The joint administrators of Wasps Holdings Limited, the parent company of Premiership rugby union club Wasps, have accepted an offer for the team from the Wasps Legends consortium, which includes former players.
The offer only covers Wasps’ men’s and academy teams, with separate talks ongoing for the club’s women’s and netball teams. Wasps was placed into administration earlier this month, with 167 employees being made redundant.
The Rugby Football Union has suspended Wasps from the Premiership for the remainder of the 2022-23 season and the team will start the 2023-24 campaign in the second-tier Championship if a takeover deal is agreed.
The Wasps Legends offer does not include Arena Coventry Limited and IEC Experience Limited, which operate the businesses at Wasps Coventry Building Society Arena. These companies are not in administration and are continuing to trade as normal.
In a statement reported by CoventryLive, joint administrator Andrew Sheridan said: “The consortium knows that it still has to meet all of the RFU requirements, including the fit and proper owners test and the presentation of a three-to-five-year business plan with supporting robust financial forecasts, and that this needs to be completed as soon as is practical in order to be in a position to play next season. However, this deal is a significant step forward, and one that we all hope will allow Wasps Rugby to live on.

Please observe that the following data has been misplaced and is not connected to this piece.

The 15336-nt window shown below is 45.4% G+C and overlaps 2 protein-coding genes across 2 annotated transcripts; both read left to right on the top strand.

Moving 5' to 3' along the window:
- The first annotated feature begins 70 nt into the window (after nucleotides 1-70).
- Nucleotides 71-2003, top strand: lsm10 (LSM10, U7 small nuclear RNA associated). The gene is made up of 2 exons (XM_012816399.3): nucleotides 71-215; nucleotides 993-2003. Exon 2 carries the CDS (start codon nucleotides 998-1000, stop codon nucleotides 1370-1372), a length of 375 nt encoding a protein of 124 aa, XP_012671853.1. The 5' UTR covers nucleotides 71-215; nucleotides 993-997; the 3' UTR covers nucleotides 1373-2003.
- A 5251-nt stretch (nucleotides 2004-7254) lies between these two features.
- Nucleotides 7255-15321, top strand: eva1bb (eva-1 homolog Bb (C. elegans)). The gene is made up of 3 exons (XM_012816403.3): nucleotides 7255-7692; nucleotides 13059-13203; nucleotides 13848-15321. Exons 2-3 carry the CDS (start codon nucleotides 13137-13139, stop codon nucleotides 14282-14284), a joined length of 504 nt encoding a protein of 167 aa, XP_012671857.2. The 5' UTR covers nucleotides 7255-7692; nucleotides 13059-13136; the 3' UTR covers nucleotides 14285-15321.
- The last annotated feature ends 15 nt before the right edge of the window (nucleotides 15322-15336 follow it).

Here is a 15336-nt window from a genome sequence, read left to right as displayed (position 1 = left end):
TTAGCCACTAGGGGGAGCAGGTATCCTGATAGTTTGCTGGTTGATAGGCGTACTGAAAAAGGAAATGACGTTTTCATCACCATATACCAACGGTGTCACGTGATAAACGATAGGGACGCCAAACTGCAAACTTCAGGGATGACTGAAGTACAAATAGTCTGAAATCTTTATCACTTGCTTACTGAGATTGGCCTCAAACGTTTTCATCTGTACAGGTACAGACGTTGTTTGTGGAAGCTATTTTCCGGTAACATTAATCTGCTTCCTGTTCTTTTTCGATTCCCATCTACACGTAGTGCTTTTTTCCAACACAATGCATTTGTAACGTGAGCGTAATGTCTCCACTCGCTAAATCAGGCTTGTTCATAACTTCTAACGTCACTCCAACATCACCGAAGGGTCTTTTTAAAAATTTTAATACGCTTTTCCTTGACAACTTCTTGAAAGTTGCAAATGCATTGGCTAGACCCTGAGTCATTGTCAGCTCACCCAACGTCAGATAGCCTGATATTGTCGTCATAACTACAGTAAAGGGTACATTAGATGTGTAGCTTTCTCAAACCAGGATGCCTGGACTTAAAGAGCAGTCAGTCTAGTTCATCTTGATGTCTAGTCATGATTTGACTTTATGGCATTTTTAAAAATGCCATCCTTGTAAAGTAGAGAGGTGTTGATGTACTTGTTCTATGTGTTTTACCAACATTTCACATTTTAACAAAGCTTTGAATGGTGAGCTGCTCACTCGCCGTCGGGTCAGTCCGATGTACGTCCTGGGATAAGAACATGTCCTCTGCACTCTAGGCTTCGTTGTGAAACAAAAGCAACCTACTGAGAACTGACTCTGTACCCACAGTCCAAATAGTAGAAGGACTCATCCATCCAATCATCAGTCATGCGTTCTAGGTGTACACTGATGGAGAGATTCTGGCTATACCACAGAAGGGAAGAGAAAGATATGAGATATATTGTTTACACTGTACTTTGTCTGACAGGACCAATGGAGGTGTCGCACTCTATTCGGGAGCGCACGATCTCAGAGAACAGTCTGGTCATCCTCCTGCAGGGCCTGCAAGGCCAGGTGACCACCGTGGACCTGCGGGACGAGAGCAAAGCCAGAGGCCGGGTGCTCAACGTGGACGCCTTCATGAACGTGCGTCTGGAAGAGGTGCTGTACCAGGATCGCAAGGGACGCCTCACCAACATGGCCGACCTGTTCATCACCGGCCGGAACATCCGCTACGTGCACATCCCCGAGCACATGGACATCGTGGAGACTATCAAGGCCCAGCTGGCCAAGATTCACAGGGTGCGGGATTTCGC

“We have informed the RFU about this development and the consortium is fully aware of the rugby creditors rules as set out in Regulation 5 by the RFU. We understand that the consortium will seek to work with the RFU, the RPA and their members to reach a reasonable conclusion on those matters.”
In other news, Championship football club Coventry City, which also plays at the CBS Arena, has reached a ‘Time to Pay’ agreement with HM Revenue and Customs after pitch issues affected its first four home matches of the season.
Three of Coventry’s Championship home matches were postponed as the CBS Arena pitch was deemed unplayable after it hosted rugby sevens games during the Commonwealth Games. The club was also forced to switch its Carabao Cup match against Bristol City to the Pirelli Stadium, home of Burton Albion.
Coventry said the postponements had a “significant impact” on the club’s cashflow, and the ‘Time to Pay’ agreement with HMRC provides it with an extended period of time to ensure that its legal commitments continue to be met. The agreement will be completed in December and the club has already paid three of the six instalments.
Meanwhile, a consortium led by Jim O’Toole has been selected as the preferred bidders for the Worcester Warriors, Wasps’ fellow Premiership club which is also in administration due to financial issues.
O’Toole formerly served as the Warriors’ chief executive, and he has teamed up with business partner James Sandford to launch a bid for the club.
Julie Palmer, who works at the club’s administrators Begbies Traynor, told the BBC that O’Toole’s bid has been selected.